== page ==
In recent years, labs and companies have been seeking ways to reduce the cost of manufacturing CAR-T products to increase the accessibility of the CAR-T treatment. Advances in cell processing and manufacturing techniques have improved in recent years. Along with technology improvements, the Theragent viral vector lab is continuously exploring novel methods for enhancing the efficiency and quality of the procedures in CAR-T manufacturing and herein we will demonstrate successful achievement of these goals.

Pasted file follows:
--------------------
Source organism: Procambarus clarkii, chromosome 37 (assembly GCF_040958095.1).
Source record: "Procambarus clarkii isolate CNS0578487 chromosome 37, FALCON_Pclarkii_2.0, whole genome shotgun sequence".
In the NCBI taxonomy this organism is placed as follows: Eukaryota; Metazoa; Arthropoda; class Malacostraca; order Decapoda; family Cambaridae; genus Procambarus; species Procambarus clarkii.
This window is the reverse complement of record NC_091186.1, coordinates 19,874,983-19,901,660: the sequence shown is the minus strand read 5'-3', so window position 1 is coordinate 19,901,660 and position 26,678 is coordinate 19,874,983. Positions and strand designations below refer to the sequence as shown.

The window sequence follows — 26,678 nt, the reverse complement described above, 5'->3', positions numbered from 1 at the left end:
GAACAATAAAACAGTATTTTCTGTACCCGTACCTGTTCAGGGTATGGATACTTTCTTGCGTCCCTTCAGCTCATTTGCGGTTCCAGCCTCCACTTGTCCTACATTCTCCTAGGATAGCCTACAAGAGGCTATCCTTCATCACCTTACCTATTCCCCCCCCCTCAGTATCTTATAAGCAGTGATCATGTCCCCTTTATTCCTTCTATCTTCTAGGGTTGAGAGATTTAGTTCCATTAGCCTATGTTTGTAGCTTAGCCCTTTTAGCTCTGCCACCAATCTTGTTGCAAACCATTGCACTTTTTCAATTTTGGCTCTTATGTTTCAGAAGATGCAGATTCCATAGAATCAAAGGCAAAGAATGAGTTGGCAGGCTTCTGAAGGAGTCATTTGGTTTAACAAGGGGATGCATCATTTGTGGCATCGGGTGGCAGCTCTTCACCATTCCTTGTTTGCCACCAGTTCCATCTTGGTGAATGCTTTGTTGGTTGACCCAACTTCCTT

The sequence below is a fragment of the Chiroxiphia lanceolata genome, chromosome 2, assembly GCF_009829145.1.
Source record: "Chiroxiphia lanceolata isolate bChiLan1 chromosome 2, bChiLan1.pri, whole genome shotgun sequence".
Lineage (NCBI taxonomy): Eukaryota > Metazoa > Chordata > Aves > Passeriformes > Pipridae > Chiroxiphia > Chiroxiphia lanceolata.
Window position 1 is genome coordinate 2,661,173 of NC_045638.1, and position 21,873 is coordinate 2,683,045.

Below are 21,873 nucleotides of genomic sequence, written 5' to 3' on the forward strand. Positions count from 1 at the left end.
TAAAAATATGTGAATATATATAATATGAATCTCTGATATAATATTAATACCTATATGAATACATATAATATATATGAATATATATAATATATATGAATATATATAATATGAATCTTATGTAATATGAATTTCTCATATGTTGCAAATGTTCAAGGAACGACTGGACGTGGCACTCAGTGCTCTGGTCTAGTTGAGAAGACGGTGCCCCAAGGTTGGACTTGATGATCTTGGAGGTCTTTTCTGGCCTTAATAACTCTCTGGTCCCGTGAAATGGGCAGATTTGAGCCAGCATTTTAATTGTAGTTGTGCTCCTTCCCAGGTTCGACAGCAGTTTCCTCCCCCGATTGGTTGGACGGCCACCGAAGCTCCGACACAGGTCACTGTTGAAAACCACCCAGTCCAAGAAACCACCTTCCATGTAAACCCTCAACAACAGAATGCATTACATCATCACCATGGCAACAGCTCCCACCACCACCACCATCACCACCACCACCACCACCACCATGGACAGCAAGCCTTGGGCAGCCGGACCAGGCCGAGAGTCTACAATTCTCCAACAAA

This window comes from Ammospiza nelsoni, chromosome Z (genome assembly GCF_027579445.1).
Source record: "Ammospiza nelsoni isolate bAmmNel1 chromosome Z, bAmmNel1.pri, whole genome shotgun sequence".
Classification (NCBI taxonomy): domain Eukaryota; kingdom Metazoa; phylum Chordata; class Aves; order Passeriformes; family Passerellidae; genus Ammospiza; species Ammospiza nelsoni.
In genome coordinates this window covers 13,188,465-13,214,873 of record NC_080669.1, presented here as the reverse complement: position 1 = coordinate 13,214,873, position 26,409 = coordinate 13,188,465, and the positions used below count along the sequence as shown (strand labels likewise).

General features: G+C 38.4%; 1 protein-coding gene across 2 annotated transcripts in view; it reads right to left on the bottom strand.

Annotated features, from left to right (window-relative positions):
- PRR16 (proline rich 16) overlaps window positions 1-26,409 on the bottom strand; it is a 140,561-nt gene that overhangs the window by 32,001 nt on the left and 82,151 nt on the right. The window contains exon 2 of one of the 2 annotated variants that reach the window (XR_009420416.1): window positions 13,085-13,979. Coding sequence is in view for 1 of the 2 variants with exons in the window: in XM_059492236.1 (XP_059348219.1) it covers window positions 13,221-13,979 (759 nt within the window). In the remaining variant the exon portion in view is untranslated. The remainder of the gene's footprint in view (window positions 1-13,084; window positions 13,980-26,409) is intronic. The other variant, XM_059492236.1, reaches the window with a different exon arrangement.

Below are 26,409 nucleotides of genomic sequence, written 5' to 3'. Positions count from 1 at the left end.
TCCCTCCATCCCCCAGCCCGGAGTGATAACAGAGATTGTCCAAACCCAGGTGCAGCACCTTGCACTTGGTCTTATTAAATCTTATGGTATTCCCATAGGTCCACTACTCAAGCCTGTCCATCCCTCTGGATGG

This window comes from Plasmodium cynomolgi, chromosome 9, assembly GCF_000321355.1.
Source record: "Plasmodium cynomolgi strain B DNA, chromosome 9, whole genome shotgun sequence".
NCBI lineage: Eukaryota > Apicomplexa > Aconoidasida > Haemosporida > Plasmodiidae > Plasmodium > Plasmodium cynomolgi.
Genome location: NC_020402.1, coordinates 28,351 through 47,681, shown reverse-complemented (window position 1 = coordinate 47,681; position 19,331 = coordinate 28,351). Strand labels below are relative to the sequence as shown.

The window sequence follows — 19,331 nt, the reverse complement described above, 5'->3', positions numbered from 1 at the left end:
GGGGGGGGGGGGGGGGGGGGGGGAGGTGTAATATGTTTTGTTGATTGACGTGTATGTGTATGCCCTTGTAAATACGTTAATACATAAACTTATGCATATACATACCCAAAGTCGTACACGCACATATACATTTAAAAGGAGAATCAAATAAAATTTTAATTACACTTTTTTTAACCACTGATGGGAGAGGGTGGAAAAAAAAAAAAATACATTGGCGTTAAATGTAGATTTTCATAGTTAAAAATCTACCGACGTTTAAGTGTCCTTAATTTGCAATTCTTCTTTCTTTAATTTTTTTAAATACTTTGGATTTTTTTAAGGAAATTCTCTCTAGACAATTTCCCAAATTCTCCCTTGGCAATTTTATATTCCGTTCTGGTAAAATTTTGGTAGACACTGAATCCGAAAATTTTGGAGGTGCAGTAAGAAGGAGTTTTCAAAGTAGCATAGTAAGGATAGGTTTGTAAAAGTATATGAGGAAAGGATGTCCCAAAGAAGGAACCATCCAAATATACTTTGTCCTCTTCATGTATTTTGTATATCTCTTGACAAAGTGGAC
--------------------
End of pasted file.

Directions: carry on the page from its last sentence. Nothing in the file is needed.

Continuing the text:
First, our lab has developed several new viral production cell lines and a modified traditional transduction method for the viral production and cell modification. By using the newly developed production cell line, the yield of the viral vector can be significantly increased at least 5-fold in unprocessed viral titer compared to the traditional adherent method and additionally, at least 25% of the production yield compared to the current suspension culture lines available on the market. In addition, using the modified cell line we found that the capacity of the gene insertion size in the testing viral transfer plasmid can be significantly increased to 6~8 KB CDS length while maintaining its related production titer. This provides more flexibility in the vector design. Our lab has also developed a method that enables improvement in the infectability of cells using a significantly lower viral MOI during the CAR-T development process. With the designed drug treatment, treated cells can be sensitized for infection with 3-fold lower MOI and with relatively higher expression of the genes of interest. This improvement allows the manufacturer to produce CAR-T cells in a more cost-effective manner. Meanwhile, through collaborative efforts, we are currently developing new platforms for generating safe tools for CAR-T development by using CRISPR technology and the self-inactivated retro-viral vector. This collaboration will focus on the improvement in the safety and efficiency of the procedures. Combining our several improvements, the result shows our method can be applied into current CAR-T production procedure and with a significant positive impact to the operational timing and cost. In addition, our results also suggest that the on-current procedure may offer potential for further improvement in the future.